First, I got a new job! Yay! Not only is it better pay, better hours, and a much nicer school - but it's literally blocks from my house. August is turning into the month of transitions in our house - leaving my old job, starting my new one, and now Atticus is about to start first grade. I am a girl of habit, so I'll be much more relaxed once I can get everyone onto a long-term schedule again. Meanwhile, we're enjoying the last two weeks of summer.
Now, onto DIY Dryer Sheets. I found this out online, but it's been so long ago (over a year) that I don't remember where I first heard about it. So sorry. Anyway, I'm sure it's advocated as a way to save money - however dryer sheets don't cost that much, so it's hardly the first place I would start if you're looking to save some dough. However, the benefit of not dealing with dryer sheets (which always seem to be sticking to something and randomly ending up where they don't belong) plus the added benefit of saving money is a win-win for me. Plus it's probably better for the environment, and it's simple - really simple. So a win-win-win-win.
First, you buy liquid fabric softener. I bought Downy, so that's what I will personally recommend. Not because they're paying me or anything, just I can't vouch for the other guys. In fact, my bottle of Downy specifically says not to do what I'm going to tell you to do, so consider yourself warned. I've been doing this for a year and haven't had any mishaps yet, so I think we should be safe. But if your house blows up, know that I have no money so it's not really worth suing me over.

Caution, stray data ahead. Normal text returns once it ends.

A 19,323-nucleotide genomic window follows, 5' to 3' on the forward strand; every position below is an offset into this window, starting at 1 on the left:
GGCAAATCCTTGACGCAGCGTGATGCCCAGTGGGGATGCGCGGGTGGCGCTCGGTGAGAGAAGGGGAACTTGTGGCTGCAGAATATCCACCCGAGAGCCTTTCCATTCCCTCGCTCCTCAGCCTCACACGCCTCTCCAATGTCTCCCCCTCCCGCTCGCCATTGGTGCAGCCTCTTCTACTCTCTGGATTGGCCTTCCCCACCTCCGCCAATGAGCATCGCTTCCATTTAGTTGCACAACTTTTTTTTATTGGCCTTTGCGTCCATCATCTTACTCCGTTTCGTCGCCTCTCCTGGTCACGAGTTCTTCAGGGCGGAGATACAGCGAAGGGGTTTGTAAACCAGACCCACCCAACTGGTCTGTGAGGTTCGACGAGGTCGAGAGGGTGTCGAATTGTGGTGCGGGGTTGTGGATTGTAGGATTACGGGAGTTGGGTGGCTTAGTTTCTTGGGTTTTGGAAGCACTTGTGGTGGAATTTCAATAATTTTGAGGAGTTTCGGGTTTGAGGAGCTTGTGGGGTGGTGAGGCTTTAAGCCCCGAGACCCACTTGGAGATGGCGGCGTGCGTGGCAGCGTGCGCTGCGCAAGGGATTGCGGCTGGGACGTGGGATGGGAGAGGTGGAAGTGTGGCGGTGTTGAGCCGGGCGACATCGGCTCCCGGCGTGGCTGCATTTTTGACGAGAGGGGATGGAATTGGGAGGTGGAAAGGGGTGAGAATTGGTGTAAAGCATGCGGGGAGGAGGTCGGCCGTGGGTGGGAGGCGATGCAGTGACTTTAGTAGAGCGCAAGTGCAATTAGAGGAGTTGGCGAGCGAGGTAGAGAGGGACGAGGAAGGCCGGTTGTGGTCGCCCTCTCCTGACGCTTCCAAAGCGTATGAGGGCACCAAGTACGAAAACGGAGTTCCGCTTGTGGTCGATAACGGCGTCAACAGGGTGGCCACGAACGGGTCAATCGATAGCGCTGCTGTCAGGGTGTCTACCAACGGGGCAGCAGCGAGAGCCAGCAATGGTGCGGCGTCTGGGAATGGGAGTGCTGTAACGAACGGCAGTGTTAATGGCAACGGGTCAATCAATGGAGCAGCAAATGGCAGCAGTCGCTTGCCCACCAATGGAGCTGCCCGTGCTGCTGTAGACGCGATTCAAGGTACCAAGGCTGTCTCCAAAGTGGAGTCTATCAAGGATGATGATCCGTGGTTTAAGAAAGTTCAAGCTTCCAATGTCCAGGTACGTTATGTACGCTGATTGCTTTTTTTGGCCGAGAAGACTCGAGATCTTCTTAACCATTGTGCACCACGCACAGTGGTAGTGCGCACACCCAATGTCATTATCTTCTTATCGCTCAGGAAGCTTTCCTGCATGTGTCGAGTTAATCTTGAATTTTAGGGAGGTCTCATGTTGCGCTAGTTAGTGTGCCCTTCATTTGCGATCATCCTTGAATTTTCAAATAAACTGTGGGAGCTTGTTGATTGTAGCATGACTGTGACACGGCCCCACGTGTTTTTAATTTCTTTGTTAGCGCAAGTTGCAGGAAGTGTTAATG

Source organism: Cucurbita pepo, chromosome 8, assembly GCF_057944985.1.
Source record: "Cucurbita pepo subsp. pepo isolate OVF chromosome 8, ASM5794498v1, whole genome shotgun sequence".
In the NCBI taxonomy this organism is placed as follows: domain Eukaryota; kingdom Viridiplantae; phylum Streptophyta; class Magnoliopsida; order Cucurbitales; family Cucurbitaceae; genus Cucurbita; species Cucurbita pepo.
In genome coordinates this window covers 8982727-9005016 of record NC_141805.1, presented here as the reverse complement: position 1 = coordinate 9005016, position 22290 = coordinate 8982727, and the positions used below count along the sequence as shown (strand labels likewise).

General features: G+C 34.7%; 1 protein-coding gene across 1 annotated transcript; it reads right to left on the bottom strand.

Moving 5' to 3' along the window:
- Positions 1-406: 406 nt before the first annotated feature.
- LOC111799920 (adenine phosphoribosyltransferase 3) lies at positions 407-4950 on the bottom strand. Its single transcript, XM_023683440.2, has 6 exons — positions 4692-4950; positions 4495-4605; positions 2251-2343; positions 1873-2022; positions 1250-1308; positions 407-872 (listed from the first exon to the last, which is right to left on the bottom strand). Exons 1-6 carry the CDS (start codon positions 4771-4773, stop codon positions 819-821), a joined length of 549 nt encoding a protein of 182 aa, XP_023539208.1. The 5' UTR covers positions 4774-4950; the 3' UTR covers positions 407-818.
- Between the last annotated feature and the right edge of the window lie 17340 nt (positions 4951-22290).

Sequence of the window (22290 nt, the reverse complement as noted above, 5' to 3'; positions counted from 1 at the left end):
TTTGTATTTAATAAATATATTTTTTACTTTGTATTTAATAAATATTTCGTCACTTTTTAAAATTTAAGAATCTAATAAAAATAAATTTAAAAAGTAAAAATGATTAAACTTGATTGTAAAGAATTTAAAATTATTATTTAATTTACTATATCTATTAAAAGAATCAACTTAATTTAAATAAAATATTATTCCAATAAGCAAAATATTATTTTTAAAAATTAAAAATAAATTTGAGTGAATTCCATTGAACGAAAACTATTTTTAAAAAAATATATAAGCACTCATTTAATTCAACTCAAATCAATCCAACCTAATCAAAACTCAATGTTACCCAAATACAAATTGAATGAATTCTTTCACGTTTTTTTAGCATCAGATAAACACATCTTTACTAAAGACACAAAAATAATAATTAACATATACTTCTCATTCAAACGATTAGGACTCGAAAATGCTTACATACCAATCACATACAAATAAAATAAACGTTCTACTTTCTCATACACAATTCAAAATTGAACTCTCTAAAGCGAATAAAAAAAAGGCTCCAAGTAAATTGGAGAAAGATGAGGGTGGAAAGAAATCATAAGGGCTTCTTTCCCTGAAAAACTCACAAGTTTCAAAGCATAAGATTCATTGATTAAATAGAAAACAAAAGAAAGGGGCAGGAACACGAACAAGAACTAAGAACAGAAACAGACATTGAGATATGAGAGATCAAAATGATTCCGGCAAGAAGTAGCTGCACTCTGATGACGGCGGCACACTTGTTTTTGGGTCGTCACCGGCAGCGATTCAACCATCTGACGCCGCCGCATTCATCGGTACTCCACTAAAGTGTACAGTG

Get yourself a spray bottle. Mine has the measurements on the side.
I find the measurements handy, so if you're going to go out and buy a spray bottle, that's what I would recommend. However, you can pretty much use whatever spray bottle you have on hand that you want to donate to the cause, as long as it sprays a nice mist, not just the full-power jet stream.
Mix a 50/50 solution of the fabric softener and water. Water. That's the secret ingredient.
Now, the laundry part. Wash your clothes regularly. (I don't add any fabric softener at this stage. I mostly use dryer sheets for the de-static feature, not because they make my clothes that noticeably softer. But if you like adding fabric softener to your wash, knock your socks off.) After you transfer your clothes to the dryer, get your spray bottle, give it a good shake (essential step), and then spritz your flannel about 6-8 times. You don't want it soaking wet or spotty because fabric softener can stain your clothes. Then toss the flannel in the dryer instead of a dryer sheet. And that's your DIY dryer sheet!
I tend to use my flannel about two weeks (20 loads maybe) before I give it a wash. I picked an orange receiving blanket so it usually stands out when I'm pulling the finished clothes out of the dryer. I put it back in with the next load or fold and keep on the machine.
As I said, I've been doing it for a year, but I have yet to use up my bottle of Downy. To be honest, I dry about half of our laundry outside during the summer, but even if I didn't do that it's doubtful I would have used an entire bottle. Since the spray bottle and receiving blanket were both things I happened to have on hand, I've spent under $3 for a year's worth of "dryer sheets."
And a little tidbit I picked up from Martha Stewart - did you know that you shouldn't use dryer sheets with your towels because they can block absorbency? I put a tennis ball in there instead which bounces around and helps make things fluffy. Do you have any laundry secrets to share?